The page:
Health Systems Action

Eagles, beagles and a moose – change comes to cardiology

This week I attended a webinar series hosted by the Cardiac Arrhythmia Society of Southern Africa (CASSA), taught by cardiologists from the University of Cape Town, focused on Essential ECGs. These are the ones you can’t miss – if you do, your patient might die!

I surprised myself by getting the quizzes mostly right. Surprised because, apart from periodic ACLS certification updates, the last time I formally studied ECGs was years ago, though a while since the 1903 invention of the electrocardiogram itself. The course is great, but gave me the feeling nothing much has changed in the way we read – or are taught to read – the tiny yet critical electrical signals of the heart’s electrical activity. Was I correct?

Willem Einthoven inventing the ECG while taking a foot bath. He got clean feet and a Nobel Prize.  Image: Wikipiedia

Mostly right isn’t good enough

In clinical practice, “mostly right” often isn’t good enough, especially in potentially life-threatening scenarios like the ones covered in the webinars.

But ECG interpretation is hard. A large (and still growing number) of criteria and rules defined by empirical associations between the ECG and disease conditions (such as heart attack and severe rhythm disturbance) are described for the practitioner to remember and use to identify disease.

A meta-analysis of 78 studies showed that with training, accuracy of ECG interpretation improves but it starts pretty low (54%) and gets only to 67%, across a range of medical professionals, 75% among cardiologists1.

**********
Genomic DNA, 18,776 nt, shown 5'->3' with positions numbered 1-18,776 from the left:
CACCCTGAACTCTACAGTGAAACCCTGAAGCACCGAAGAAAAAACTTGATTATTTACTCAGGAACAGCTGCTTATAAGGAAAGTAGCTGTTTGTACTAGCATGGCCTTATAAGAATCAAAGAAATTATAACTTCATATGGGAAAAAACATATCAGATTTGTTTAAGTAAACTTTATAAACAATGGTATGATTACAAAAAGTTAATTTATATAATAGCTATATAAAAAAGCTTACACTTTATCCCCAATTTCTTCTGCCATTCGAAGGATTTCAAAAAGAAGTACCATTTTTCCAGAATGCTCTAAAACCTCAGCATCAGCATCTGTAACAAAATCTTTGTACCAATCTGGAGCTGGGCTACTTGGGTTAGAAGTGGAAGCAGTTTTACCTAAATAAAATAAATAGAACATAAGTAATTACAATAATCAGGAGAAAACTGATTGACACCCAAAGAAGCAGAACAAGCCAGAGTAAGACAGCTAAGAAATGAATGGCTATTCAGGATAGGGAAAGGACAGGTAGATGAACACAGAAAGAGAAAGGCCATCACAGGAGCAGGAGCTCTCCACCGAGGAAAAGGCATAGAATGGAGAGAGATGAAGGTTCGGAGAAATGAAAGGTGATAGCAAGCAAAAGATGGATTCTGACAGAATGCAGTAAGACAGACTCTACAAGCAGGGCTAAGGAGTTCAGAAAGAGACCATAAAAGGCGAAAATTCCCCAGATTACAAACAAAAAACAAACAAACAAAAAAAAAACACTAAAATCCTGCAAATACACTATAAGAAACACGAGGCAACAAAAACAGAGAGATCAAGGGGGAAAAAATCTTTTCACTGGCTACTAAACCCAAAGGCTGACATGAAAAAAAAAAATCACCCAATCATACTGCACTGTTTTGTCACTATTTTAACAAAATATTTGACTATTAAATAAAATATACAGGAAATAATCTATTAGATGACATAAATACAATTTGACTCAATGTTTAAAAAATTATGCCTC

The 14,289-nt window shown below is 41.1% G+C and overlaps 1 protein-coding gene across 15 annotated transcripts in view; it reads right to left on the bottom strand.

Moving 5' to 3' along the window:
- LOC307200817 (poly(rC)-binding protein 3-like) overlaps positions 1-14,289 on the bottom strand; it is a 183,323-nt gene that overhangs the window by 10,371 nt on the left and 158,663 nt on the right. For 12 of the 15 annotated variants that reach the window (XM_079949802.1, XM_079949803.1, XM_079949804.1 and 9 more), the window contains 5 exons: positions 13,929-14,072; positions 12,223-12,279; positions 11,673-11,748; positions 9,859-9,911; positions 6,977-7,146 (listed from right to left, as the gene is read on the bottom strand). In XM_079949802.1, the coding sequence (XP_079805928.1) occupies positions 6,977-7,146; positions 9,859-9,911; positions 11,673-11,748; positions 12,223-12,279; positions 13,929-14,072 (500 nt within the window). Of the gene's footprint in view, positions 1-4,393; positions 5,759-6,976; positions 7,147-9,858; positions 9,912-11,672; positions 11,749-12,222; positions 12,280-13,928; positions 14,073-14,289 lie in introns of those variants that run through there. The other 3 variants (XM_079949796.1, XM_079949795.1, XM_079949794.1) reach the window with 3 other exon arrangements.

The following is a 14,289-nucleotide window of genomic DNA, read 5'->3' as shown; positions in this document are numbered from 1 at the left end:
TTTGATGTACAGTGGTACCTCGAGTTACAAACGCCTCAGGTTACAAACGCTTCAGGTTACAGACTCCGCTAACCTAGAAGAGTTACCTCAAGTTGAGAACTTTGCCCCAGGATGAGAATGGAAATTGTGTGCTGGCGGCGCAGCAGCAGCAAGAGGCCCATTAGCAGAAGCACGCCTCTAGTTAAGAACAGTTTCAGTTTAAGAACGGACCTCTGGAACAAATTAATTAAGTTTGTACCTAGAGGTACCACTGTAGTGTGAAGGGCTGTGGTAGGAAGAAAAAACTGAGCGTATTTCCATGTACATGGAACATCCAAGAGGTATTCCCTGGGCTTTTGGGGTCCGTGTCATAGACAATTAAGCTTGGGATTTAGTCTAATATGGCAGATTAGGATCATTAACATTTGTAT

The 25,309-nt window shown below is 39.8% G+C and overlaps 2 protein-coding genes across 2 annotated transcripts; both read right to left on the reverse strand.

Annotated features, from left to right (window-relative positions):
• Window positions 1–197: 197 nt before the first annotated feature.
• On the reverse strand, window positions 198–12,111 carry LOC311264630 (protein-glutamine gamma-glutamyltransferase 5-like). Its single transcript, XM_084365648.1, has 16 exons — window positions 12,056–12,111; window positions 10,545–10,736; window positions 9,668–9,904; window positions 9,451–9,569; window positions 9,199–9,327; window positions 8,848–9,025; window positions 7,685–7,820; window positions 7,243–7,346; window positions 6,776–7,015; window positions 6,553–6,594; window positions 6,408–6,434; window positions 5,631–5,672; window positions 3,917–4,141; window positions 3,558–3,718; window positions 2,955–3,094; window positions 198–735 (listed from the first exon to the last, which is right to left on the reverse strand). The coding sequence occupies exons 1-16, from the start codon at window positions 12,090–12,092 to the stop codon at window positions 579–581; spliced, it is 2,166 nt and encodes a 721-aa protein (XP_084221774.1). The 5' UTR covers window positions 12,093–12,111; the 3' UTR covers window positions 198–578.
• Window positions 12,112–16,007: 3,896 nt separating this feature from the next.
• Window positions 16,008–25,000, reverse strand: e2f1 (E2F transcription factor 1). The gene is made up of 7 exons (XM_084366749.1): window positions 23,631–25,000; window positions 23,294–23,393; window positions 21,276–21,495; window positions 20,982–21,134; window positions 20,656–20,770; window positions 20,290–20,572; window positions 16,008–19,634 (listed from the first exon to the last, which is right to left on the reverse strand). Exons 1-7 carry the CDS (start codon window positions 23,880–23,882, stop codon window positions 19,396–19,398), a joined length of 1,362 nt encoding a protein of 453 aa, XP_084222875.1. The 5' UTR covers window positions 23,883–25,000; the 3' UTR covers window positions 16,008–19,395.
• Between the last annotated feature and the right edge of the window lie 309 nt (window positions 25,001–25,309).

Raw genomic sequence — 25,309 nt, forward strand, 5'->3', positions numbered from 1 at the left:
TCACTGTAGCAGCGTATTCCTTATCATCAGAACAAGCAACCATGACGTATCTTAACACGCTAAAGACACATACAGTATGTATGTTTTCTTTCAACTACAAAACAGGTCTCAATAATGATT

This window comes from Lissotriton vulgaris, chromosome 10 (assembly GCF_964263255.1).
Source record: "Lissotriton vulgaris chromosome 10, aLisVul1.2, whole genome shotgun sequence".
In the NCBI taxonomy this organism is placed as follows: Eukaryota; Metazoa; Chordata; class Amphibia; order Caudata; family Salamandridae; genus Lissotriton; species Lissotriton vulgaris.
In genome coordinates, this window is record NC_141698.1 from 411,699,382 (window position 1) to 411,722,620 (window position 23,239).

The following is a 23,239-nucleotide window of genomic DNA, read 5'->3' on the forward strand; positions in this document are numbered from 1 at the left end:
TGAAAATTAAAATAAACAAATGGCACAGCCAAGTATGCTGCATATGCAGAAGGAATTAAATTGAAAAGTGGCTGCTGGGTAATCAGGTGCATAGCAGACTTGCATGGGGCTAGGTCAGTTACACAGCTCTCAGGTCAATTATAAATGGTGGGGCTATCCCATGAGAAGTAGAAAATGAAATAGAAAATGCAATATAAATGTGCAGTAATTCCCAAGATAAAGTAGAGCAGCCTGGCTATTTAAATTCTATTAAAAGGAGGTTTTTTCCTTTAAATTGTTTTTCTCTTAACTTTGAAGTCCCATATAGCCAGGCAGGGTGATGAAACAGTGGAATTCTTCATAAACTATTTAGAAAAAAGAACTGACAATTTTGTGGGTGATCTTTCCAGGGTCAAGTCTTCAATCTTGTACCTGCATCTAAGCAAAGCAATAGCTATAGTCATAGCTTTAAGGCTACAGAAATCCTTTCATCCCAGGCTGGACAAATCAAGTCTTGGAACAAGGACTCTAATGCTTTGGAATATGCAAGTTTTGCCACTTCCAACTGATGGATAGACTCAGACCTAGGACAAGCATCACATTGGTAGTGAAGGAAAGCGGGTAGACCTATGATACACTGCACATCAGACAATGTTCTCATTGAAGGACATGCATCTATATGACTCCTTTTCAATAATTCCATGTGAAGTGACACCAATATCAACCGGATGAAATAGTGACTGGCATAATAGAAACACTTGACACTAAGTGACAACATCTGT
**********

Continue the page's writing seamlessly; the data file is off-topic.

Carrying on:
Training from experts, at home, for free

The first change, and a welcome one, is that I can attend training for free and learn from the comfort of home thanks to internet technology we now take for granted, the talent of our academic colleagues and the generosity of sponsors.

Knowledge in your pocket

The second advance is the availability of knowledge “in hand”. Back in the day, we had pocket reference cards that summarised the essentials. But these were limited – how much could you stash in your white lab coat pocket?  

 Image: DALL-e

Today, more knowledge than you could possibly keep in your head, or any pocketbook is easily stored in your smartphone, in an eBook or an app, or available through live connection to online knowledge sources. [Lab coats are increasingly a relic, their sleeves an infection transmission hazard and professional styles of dress, at least in SA, are now less formal].

Automated interpretation

The next advance was automated interpretation from bedside ECG machines. In the 1970s, feature-based rules were encoded in them to generate diagnostic reports, which appear on the printout as a clinical aid. Debate exists about the accuracy and reliability of these systems, but until recently they were the pinnacle of computerised decision support. Our UCT teachers and many others however regard them as unreliable.

A 12-lead ECG with automated reporting diagnosing normal findings. Image: North Dakota State University

Along comes AI

Machine learning-based approaches are repowering the ECG.

Large labelled data sets have been used to train neural networks to do tasks that humans do, like rhythm classification, but at scale, quicker and better.

Second, these AI algorithms can identify subtle patterns, potentially in parts of the ECG not used in traditional analysis, enabling new capabilities:

  • Exceeding human capabilities by identifying conditions (e.g., heart muscle dysfunction) that are not reliably recognised by expert human readers, and
  • Identifying individuals at risk of developing disease not yet detected with standard tests.

AI ECGs can detect heart muscle dysfunction and disease, rhythm disturbances (such as atrial fibrillation (AF)), heart valve narrowing, high blood pressure in the lungs (pulmonary hypertension), even non-cardiac conditions such as liver disease (cirrhosis) and blood electrolyte disturbance (high potassium levels).